Researchers identify 53 existing drugs that may block Ebola virus from entering human cells

Researchers found 53 existing drugs that may keep the Ebola virus from entering human cells, a key step in the process of infection, according to a study led by researchers at the Icahn School of Medicine at Mount Sinai and the National Institutes of Health, and published today in the Nature Press journal Emerging Microbes and Infections. [More]
Investigational drug increases PFS in patients with advanced breast cancer

Investigational drug increases PFS in patients with advanced breast cancer

In a groundbreaking study that offers new hope for women with advanced breast cancer, researchers from UCLA's Jonsson Comprehensive Cancer Center have published final clinical trial results that showed the amount of time patients were on treatment without their cancer worsening (called progression-free survival) was effectively doubled in women with advanced breast cancer who took the experimental drug palbociclib. [More]
Study: Low glycemic diet does not improve insulin sensitivity or cardiovascular risk factors

Study: Low glycemic diet does not improve insulin sensitivity or cardiovascular risk factors

Nutrition experts are continually debating the nutritional value of carbohydrate-containing foods and whether some are healthier than others. High carbohydrate foods are classified by how much they increase blood sugar; known as glycemic index. In new findings led by researchers at Brigham and Women's Hospital in Boston and Johns Hopkins University in Baltimore, researchers looked at glycemic index' effect on cardiovascular disease (CVD) and diabetes and found that low glycemic diets did not improve insulin sensitivity or cardiovascular risk factors. [More]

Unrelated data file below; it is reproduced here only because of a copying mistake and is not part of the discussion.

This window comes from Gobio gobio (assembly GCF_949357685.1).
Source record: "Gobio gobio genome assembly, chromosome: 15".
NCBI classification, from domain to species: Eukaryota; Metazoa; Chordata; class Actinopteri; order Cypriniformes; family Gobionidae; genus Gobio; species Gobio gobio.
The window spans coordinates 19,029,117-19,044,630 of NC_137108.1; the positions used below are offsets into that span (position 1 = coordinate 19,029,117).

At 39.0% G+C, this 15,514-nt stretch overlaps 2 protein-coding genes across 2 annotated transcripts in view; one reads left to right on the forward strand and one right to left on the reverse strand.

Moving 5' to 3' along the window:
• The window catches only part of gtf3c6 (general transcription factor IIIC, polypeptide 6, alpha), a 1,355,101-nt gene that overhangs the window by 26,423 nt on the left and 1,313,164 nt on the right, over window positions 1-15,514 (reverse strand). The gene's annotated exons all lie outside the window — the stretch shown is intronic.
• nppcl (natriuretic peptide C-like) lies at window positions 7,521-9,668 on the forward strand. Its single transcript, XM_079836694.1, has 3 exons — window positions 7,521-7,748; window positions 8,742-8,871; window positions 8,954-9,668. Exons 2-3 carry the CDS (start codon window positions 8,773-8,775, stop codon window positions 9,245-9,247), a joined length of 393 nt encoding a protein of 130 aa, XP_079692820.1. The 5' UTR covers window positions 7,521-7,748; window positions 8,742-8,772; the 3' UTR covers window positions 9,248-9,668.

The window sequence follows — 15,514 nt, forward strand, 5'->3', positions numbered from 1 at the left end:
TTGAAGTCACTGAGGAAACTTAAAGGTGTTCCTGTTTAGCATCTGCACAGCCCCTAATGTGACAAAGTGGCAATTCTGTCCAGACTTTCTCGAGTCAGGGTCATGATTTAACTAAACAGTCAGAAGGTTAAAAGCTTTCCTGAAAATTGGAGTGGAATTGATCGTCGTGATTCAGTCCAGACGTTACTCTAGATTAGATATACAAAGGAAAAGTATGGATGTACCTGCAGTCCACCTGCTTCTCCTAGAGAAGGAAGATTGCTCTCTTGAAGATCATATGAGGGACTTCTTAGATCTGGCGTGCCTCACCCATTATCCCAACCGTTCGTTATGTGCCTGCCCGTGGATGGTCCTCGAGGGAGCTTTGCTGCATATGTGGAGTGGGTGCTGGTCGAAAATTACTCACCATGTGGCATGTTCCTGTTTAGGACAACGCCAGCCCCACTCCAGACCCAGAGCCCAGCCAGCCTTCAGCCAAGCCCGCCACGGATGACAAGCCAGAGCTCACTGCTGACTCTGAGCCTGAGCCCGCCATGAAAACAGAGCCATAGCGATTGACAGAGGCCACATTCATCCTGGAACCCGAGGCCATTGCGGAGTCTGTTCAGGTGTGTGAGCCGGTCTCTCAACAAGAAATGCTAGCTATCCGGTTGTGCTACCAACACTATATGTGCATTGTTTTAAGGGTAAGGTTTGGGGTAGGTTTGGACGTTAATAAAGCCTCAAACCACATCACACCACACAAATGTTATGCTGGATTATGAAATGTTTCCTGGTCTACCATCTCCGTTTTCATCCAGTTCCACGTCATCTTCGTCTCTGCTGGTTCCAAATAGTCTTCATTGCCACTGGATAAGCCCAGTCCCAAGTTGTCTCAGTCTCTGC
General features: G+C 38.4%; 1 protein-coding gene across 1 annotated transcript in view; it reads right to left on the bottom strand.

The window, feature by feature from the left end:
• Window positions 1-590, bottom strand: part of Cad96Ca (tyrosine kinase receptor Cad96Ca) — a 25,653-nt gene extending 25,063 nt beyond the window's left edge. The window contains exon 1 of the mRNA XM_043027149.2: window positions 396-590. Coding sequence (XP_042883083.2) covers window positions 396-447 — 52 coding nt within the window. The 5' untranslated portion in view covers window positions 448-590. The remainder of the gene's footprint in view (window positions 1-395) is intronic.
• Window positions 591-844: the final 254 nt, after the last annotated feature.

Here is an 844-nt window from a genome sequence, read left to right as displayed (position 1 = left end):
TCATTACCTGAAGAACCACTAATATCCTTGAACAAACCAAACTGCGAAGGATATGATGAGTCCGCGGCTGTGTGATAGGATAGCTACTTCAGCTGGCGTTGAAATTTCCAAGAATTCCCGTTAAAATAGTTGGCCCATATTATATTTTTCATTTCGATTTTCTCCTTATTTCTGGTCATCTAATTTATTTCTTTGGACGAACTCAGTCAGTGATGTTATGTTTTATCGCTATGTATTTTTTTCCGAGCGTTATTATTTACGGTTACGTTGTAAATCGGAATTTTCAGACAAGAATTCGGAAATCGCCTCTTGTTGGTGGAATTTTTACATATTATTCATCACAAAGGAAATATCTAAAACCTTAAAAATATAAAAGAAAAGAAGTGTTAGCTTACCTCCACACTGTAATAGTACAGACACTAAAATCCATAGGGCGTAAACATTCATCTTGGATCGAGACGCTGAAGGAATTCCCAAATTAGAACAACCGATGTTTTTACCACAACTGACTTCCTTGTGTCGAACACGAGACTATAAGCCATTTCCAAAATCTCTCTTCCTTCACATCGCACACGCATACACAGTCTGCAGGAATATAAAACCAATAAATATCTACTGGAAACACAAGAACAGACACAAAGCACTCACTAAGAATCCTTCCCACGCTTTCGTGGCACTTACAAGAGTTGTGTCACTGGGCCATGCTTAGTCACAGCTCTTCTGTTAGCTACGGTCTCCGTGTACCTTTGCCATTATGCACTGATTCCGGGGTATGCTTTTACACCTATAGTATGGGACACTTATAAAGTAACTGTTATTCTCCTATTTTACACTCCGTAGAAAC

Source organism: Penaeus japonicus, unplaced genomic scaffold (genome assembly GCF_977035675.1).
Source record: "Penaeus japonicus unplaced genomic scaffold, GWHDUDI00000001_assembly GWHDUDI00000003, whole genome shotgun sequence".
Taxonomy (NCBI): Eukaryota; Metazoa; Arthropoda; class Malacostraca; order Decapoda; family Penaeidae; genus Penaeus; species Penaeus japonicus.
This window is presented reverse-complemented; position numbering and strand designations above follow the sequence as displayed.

Scientists find new signal pathway that plays vital role in learning, processing of sensory input

Scientists find new signal pathway that plays vital role in learning, processing of sensory input

Scientists at Johannes Gutenberg University Mainz in Germany have discovered a new signal pathway in the brain that plays an important role in learning and the processing of sensory input. It was already known that distinct glial cells receive information from neurons. [More]
Scientists validate oral vaccine delivery system to combat global health threats

Scientists validate oral vaccine delivery system to combat global health threats

Scientists at The Forsyth Institute and Tufts University have succeeded in describing and validating a unique system of oral vaccine delivery using a common bacteria found in the mouth. [More]
Researchers map B cell response to non-gluten proteins of wheat in celiac disease

Researchers map B cell response to non-gluten proteins of wheat in celiac disease

Researchers at Columbia University Medical Center have found that, in addition to gluten, the immune systems of patients with celiac disease react to specific types of non-gluten protein in wheat. The results were reported online in the Journal of Proteome Research. [More]
ETH Zurich, University of Zurich jointly open new translational research centre

ETH Zurich, University of Zurich jointly open new translational research centre

ETH Zurich and the University of Zurich are taking their long-standing partnership to a new level with a new translational research centre. The two universities are founding the Wyss Translational Center Zurich (WTZ) with funds donated by Hansjörg Wyss to the ETH Zurich Foundation. [More]
Laurie T. Krug named Stony Brook University Discovery Prize Fellow

Laurie T. Krug named Stony Brook University Discovery Prize Fellow

Laurie T. Krug, an Assistant Professor in the Department of Molecular Genetics and Microbiology at Stony Brook University, is the first early career scientist to be named Stony Brook University Discovery Prize Fellow, a new philanthropically-sponsored award established to fund high-risk, high-reward basic research projects. [More]
UAB neurologist creates clinic to offer personalized Alzheimer's risk assessment service

UAB neurologist creates clinic to offer personalized Alzheimer's risk assessment service

Neurologist David Geldmacher, M.D., who leads the University of Alabama at Birmingham Division of Memory Disorders, sees many older patients with memory loss, dementia or Alzheimer's disease. He also sees their caregivers, who often are spouses or adult children. [More]